he Veiled Virgin is the name of a piece of art sculpture created by Giovanni Strazza, an Italian sculptor. This sculpture is a bust of the Blessed Virgin Mary wearing a veil. The Veiled Virgin is individually notable for its fine craftsmanship, as Strazza manages to modify the hard figure into something that reflects the mellowness of a real veil.
Strazza is possibly the best known for his Veiled Virgin. This sculpture was created out of the famous Carrara marble and is thought to have been performed in the early years of the 1850s, whilst Strazza was working in Rome. The statue was then transported to Canada and was received by John Thomas Mullock, the Roman Catholic bishop of St. John’s, Newfoundland, in 1856. Strazza’s Veiled Virgin became known also like the St. John’s Veiled Virgin and was held in the Episcopal Palace adjacent to the Roman Catholic Cathedral in St. John’s. An entry in the bishop’s story dated the 4th of December 1856.
Strazza’s Veiled Virgin is not the only or certainly the first sculpture to have this ‘veiled effect’. Other well-known veiled sculptures include the Veiled Christ, by Giuseppe Sammartino (1753), and the bust of a veiled lady by Pietro Rossi (1882).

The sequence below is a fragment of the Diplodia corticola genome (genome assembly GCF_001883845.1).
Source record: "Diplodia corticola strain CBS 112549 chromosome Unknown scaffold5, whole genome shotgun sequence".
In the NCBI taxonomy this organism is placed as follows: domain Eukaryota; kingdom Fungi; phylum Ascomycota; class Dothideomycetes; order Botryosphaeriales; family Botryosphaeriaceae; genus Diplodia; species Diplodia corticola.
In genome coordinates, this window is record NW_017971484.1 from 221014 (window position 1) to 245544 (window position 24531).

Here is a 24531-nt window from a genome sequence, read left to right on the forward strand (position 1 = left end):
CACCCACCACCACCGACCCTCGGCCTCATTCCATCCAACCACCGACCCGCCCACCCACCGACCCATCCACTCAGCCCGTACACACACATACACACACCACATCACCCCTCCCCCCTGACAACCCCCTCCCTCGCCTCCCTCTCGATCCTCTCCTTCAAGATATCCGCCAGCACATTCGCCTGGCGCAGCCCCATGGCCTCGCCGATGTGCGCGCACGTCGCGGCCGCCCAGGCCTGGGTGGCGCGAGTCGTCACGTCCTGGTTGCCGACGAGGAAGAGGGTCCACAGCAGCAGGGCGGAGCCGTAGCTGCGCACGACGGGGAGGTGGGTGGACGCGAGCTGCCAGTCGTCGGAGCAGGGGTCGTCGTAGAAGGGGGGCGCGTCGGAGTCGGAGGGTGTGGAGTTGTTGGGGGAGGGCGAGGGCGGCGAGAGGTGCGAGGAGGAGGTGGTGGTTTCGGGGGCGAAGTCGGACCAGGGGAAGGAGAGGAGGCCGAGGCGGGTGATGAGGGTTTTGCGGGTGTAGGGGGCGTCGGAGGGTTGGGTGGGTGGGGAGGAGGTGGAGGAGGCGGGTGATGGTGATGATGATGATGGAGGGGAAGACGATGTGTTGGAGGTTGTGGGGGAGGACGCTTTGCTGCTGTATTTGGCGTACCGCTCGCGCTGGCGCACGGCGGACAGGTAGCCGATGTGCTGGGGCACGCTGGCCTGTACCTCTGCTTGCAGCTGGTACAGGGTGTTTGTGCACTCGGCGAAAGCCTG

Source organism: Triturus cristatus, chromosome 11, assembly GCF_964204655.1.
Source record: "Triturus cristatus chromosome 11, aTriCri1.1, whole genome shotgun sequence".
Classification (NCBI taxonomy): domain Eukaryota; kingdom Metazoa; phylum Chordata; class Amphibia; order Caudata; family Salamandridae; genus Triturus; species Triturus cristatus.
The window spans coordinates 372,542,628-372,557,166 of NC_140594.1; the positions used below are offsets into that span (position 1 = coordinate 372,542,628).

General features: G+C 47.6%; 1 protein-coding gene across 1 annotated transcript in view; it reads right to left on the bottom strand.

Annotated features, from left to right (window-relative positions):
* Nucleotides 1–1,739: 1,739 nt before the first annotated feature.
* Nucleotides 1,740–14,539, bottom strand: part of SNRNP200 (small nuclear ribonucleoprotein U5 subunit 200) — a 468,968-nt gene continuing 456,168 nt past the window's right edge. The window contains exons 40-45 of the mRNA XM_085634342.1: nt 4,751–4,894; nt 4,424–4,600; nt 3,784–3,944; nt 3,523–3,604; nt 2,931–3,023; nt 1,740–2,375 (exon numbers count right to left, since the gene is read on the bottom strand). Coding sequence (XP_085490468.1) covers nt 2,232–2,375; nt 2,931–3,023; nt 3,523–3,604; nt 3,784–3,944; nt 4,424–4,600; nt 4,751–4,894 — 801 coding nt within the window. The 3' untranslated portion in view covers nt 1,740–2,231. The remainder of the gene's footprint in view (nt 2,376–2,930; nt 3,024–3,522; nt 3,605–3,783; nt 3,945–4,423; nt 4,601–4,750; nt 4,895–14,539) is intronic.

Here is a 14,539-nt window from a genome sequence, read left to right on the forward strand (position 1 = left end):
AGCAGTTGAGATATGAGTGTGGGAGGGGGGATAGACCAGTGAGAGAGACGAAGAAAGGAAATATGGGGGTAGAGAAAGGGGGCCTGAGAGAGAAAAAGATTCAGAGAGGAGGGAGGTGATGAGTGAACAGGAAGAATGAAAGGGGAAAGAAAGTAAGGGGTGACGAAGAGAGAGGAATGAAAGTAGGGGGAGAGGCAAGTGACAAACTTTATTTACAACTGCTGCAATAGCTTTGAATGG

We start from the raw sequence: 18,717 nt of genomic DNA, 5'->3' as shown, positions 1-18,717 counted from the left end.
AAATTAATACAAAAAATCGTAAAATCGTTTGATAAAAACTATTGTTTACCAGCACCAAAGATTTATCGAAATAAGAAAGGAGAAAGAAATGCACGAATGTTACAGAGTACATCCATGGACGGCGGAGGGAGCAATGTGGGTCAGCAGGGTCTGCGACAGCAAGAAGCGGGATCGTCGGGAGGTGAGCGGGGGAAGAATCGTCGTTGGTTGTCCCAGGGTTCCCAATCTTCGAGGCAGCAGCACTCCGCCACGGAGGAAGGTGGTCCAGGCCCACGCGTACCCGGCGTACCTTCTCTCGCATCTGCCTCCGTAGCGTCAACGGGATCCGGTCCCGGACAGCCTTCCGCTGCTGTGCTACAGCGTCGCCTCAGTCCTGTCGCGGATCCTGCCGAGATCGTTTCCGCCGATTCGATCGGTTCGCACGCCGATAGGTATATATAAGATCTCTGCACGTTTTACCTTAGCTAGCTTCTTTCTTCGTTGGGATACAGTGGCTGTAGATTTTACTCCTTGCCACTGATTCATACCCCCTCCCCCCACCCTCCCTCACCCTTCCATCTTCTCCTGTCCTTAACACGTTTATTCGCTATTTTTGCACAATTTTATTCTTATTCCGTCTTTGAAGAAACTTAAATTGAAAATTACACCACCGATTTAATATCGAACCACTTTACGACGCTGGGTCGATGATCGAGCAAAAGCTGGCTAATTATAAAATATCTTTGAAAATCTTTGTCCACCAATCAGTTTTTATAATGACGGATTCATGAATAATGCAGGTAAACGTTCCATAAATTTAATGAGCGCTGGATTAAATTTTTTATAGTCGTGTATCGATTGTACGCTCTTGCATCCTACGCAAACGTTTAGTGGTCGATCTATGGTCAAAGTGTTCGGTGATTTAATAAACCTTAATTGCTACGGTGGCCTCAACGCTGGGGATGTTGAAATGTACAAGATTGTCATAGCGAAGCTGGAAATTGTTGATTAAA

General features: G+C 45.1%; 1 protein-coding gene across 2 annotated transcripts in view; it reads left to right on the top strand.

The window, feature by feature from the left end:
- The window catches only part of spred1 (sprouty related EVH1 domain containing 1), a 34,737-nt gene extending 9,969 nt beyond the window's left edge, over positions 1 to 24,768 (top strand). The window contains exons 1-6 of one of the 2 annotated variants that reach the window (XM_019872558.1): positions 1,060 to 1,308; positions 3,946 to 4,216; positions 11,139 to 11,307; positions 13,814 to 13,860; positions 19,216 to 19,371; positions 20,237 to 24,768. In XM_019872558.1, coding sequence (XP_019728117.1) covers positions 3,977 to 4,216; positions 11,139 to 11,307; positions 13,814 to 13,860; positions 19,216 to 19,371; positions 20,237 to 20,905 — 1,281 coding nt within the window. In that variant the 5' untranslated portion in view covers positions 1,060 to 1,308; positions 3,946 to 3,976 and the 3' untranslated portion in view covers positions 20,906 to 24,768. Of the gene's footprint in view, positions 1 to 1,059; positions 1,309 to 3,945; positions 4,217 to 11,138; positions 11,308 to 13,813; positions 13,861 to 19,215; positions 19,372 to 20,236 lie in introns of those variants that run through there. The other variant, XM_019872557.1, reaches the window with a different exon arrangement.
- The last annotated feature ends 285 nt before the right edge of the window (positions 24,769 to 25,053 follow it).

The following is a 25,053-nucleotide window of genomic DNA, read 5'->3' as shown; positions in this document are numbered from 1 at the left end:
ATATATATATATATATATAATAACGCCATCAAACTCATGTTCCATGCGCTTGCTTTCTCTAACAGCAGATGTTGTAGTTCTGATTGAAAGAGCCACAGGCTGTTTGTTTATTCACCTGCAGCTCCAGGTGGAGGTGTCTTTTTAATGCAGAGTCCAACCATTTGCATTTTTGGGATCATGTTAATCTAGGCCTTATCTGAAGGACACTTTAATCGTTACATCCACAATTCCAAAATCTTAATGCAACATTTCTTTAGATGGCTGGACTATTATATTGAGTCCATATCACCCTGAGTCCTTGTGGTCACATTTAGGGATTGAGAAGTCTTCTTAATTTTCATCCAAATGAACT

This ‘veiled effect’ is achieved by a technique called ‘wet drapery’. In some cases, this technique was used to surmount the taboo of representing nude women in sculptures. By using the ‘wet drapery’ technique, a sculptor could portray a nude woman without discrediting her ‘modesty’. One example of the application of this technique is Chauncey Bradley’s Undine Rising from the Waters (1880).
There are very few people throughout history that were given extraordinary abilities i.e. Michelangelo, Bernini, da Vinci, Einstein, Galileo, Strazza. and some more.
In our current society, we have lost these masters by feeding “nontalented” people and developing excuses like “there is no bad art, art is a form of self-expression” where we use cheap parlor tricks of illusions, shortcuts, and low or NO talent in order to be politically correct and not offend or hurt someone’s feelings.
Thanks for the appreciation of Strazza’s talent and work. It is taste and the appreciation of people that keep the masters and true talent alive today.